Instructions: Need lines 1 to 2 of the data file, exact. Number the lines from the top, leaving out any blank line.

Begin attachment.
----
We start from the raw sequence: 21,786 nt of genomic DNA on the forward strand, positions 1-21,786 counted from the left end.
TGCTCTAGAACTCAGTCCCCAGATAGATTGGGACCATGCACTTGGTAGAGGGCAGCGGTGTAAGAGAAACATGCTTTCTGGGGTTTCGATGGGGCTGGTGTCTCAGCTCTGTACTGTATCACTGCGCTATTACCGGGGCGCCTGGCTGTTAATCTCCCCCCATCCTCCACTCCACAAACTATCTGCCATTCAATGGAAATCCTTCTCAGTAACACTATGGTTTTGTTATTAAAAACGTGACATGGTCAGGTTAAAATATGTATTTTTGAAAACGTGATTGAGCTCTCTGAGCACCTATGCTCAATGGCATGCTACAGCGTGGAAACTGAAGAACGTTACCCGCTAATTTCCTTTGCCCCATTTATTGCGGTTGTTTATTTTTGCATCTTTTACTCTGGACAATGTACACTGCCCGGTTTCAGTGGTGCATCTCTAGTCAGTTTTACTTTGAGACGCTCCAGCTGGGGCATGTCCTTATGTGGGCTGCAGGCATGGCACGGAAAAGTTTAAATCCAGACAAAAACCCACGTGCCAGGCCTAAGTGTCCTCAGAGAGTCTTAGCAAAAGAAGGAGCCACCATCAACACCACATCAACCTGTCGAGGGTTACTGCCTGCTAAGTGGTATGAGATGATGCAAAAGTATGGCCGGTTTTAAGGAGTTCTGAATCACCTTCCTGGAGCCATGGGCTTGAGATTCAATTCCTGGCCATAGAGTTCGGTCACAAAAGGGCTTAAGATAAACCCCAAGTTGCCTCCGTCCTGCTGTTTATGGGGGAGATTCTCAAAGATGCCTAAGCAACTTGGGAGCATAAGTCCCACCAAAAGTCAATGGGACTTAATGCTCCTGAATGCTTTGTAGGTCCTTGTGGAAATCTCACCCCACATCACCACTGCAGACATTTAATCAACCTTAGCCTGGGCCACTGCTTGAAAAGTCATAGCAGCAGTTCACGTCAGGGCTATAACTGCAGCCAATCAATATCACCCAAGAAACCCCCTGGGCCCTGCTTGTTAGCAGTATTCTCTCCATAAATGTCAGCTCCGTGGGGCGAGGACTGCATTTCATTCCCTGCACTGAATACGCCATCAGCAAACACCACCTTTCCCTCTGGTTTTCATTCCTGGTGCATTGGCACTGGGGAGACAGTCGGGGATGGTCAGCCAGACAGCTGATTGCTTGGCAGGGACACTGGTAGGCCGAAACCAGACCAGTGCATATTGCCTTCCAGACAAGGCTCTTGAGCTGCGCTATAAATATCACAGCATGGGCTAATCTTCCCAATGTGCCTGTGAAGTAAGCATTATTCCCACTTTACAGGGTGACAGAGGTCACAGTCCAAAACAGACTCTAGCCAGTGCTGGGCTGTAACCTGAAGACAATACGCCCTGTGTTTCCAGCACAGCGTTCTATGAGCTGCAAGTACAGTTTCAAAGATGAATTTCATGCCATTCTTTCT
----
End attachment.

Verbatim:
We start from the raw sequence: 21,786 nt of genomic DNA on the forward strand, positions 1-21,786 counted from the left end.
TGCTCTAGAACTCAGTCCCCAGATAGATTGGGACCATGCACTTGGTAGAGGGCAGCGGTGTAAGAGAAACATGCTTTCTGGGGTTTCGATGGGGCTGGTGTCTCAGCTCTGTACTGTATCACTGCGCTATTACCGGGGCGCCTGGCTGTTAATCTCCCCCCATCCTCCACTCCACAAACTATCTGCCATTCAATGGAAATCCTTCTCAGTAACACTATGGTTTTGTTATTAAAAACGTGACATGGTCAGGTTAAAATATGTATTTTTGAAAACGTGATTGAGCTCTCTGAGCACCTATGCTCAATGGCATGCTACAGCGTGGAAACTGAAGAACGTTACCCGCTAATTTCCTTTGCCCCATTTATTGCGGTTGTTTATTTTTGCATCTTTTACTCTGGACAATGTACACTGCCCGGTTTCAGTGGTGCATCTCTAGTCAGTTTTACTTTGAGACGCTCCAGCTGGGGCATGTCCTTATGTGGGCTGCAGGCATGGCACGGAAAAGTTTAAATCCAGACAAAAACCCACGTGCCAGGCCTAAGTGTCCTCAGAGAGTCTTAGCAAAAGAAGGAGCCACCATCAACACCACATCAACCTGTCGAGGGTTACTGCCTGCTAAGTGGTATGAGATGATGCAAAAGTATGGCCGGTTTTAAGGAGTTCTGAATCACCTTCCTGGAGCCATGGGCTTGAGATTCAATTCCTGGCCATAGAGTTCGGTCACAAAAGGGCTTAAGATAAACCCCAAGTTGCCTCCGTCCTGCTGTTTATGGGGGAGATTCTCAAAGATGCCTAAGCAACTTGGGAGCATAAGTCCCACCAAAAGTCAATGGGACTTAATGCTCCTGAATGCTTTGTAGGTCCTTGTGGAAATCTCACCCCACATCACCACTGCAGACATTTAATCAACCTTAGCCTGGGCCACTGCTTGAAAAGTCATAGCAGCAGTTCACGTCAGGGCTATAACTGCAGCCAATCAATATCACCCAAGAAACCCCCTGGGCCCTGCTTGTTAGCAGTATTCTCTCCATAAATGTCAGCTCCGTGGGGCGAGGACTGCATTTCATTCCCTGCACTGAATACGCCATCAGCAAACACCACCTTTCCCTCTGGTTTTCATTCCTGGTGCATTGGCACTGGGGAGACAGTCGGGGATGGTCAGCCAGACAGCTGATTGCTTGGCAGGGACACTGGTAGGCCGAAACCAGACCAGTGCATATTGCCTTCCAGACAAGGCTCTTGAGCTGCGCTATAAATATCACAGCATGGGCTAATCTTCCCAATGTGCCTGTGAAGTAAGCATTATTCCCACTTTACAGGGTGACAGAGGTCACAGTCCAAAACAGACTCTAGCCAGTGCTGGGCTGTAACCTGAAGACAATACGCCCTGTGTTTCCAGCACAGCGTTCTATGAGCTGCAAGTACAGTTTCAAAGATGAATTTCATGCCATTCTTTCT